Jason Osler

Jason Osler is the national 'trends' columnist for CBC Radio.

Latest from Jason Osler

From razors to cars, subscription services are expanding

From razor blades to cars to flights, subscriptions services are moving well beyond music and movies.

Webcams and wearable tech are going to the dogs, literally

From cameras and devices that give treats remotely to tracking collars to interactive games, new technology is here to help us monitor and better understand our pets when we aren't home. But is it helping or hindering them?

Retailers want to speed up the shopping experience, but it'll take time to change customers' habits

From self-checkouts to scanning groceries on your phone to automated towers that give you a package, retailers are testing out new technologies to make your shopping experience faster. But customers’ habits are slow to change.

The future of cash in Canada

There have never been more ways to pay for something as there are now and the oldest way — cash — is on the decline, especially in Canada. But some experts are raising concerns about the risks of a cashless society.

From therapy pets to colouring books, Canadian airports aim to ease travel anxiety

Montreal has launched a pilot project to bring therapy dogs to travellers at a time when there's a greater interest in learning more about the travel experience.

Men affected by body image issues are finally speaking out

Body image issues are often associated with women, but it also affects men and people are finally starting to talk about it.

New coworking spaces let you take your kid to work, every day

Coworking spaces are starting to offer child care for the growing number of entrepreneurs who want to get a few hours of work done.

Fitness snacking is the latest trend to help you get active

The latest trend to get us more active is called "fitness snacking," which involves squeezing in small bouts of exercise throughout the day.

Consumers are pushing back against gendered products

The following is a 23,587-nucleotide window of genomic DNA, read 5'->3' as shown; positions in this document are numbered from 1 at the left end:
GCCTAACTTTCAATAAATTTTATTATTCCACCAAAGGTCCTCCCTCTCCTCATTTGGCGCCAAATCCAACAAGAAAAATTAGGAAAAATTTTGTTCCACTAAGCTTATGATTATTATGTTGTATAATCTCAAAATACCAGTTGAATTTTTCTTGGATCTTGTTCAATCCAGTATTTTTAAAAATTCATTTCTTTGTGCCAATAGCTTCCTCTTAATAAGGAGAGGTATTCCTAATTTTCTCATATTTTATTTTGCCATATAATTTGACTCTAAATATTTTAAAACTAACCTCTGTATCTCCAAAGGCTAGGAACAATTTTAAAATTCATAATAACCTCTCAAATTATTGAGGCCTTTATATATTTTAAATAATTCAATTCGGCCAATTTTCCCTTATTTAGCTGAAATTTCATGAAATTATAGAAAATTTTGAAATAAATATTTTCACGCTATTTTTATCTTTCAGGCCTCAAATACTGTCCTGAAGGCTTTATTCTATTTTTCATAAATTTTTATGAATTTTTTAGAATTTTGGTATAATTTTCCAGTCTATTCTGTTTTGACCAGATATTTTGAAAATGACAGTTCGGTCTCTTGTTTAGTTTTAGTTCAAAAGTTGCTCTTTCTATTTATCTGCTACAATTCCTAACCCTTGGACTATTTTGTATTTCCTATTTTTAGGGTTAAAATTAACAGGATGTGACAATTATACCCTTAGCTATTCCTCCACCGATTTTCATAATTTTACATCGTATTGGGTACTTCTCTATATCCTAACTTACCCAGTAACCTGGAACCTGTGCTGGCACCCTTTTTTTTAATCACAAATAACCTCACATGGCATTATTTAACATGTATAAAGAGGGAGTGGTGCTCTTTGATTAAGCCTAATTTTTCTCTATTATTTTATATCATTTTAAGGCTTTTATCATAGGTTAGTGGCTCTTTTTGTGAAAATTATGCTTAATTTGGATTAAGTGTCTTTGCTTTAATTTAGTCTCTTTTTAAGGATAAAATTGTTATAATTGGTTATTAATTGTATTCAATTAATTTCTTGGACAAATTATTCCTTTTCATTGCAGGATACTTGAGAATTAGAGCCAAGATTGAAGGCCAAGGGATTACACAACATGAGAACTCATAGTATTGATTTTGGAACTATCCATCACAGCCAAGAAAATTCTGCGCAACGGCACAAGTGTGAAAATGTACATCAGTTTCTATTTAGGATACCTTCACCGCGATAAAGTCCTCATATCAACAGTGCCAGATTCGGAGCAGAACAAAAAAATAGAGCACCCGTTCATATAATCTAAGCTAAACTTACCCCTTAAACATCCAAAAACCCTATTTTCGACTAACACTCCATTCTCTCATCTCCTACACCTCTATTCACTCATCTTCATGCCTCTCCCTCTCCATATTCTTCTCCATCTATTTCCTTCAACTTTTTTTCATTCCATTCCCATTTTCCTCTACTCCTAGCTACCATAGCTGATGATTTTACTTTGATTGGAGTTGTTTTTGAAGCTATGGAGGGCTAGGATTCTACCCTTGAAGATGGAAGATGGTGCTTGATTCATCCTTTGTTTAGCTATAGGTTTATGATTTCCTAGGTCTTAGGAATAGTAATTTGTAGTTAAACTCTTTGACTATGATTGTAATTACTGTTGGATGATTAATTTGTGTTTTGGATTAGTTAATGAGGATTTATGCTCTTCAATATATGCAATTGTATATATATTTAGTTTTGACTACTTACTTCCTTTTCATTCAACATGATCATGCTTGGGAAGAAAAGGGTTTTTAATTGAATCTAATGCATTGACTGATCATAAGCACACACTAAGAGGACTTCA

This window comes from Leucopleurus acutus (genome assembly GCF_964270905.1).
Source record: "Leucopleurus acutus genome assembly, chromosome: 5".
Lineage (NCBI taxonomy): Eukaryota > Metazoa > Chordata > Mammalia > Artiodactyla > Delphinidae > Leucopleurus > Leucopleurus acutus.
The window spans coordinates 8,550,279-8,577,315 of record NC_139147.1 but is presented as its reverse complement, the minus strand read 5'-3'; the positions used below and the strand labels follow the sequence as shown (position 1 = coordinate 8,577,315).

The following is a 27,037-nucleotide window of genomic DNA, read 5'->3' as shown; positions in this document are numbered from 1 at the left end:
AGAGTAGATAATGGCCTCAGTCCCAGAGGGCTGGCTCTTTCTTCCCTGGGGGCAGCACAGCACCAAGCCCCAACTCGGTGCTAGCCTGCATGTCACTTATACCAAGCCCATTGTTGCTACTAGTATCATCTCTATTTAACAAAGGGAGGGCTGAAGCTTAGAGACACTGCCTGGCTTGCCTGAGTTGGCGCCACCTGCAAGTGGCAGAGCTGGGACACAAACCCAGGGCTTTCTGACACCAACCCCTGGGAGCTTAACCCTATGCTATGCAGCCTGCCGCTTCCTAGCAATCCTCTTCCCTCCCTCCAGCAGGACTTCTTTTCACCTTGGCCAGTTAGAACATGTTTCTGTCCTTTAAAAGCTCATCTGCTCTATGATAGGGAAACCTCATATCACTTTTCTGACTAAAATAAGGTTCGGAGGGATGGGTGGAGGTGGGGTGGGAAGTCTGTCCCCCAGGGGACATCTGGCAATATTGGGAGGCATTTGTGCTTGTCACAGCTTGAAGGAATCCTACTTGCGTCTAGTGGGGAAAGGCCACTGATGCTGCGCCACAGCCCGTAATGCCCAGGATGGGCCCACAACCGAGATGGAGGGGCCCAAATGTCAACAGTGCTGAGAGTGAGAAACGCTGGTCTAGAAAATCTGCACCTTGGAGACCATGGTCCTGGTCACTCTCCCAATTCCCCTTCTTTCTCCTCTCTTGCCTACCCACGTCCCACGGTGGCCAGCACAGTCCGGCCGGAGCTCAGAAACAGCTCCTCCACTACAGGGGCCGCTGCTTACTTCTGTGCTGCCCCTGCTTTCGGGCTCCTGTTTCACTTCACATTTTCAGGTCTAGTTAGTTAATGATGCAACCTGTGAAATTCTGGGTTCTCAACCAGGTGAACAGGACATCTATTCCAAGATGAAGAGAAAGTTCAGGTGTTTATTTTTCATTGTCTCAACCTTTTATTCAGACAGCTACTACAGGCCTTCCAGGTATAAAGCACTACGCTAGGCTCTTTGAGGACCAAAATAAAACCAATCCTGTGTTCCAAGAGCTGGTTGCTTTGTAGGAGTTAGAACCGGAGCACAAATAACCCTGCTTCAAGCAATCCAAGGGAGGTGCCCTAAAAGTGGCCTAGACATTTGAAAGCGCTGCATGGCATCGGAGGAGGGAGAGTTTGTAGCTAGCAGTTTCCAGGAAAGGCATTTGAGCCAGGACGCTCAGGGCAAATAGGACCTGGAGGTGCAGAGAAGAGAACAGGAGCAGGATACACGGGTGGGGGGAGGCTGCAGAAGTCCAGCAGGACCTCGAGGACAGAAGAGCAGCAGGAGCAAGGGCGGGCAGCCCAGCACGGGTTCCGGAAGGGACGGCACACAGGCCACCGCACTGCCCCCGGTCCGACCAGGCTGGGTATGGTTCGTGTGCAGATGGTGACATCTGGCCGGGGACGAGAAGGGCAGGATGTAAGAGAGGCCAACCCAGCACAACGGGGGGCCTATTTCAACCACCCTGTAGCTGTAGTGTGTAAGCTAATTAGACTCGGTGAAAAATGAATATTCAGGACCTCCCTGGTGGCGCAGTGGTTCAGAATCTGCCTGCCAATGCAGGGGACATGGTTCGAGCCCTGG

Products specifically marketed to either men or women remain on store shelves, but customers are fighting back and companies are responding.

Deceased singers on tour is just the start for holographic technology

Holograms are no longer a futuristic idea. They're here and could affect our lives in dramatic ways.

Ghosting isn't just for dating anymore and it could be more harmful than we think

Ghosting has become increasingly more common over the last couple of years and is even seeping into the workplace and pop culture. But it could be more damaging than we think.

Your DNA can make you a valuable target for companies

With the popularity of DNA testing on the rise, more businesses are looking for ways to monetize people’s desire to connect with their heritage.

Social media platforms cashing in on social e-commerce

Social media was once a tool to connect with friends and family. But increasingly, it’s becoming a place to promote products and even buy them directly from within the platforms.

Grocery retailers try new bag of tricks to slow sales decline

Supermarket sales in Canada decreased by 2.9 per cent between May 2017 and 2018, according to Statistics Canada, and traditional supermarkets are trying new tactics to attract business.

Head injuries happen in all sports and we're finally talking about it

Head injuries across all sports are getting more attention with new initiatives to help educate the public and change the culture around reporting injuries.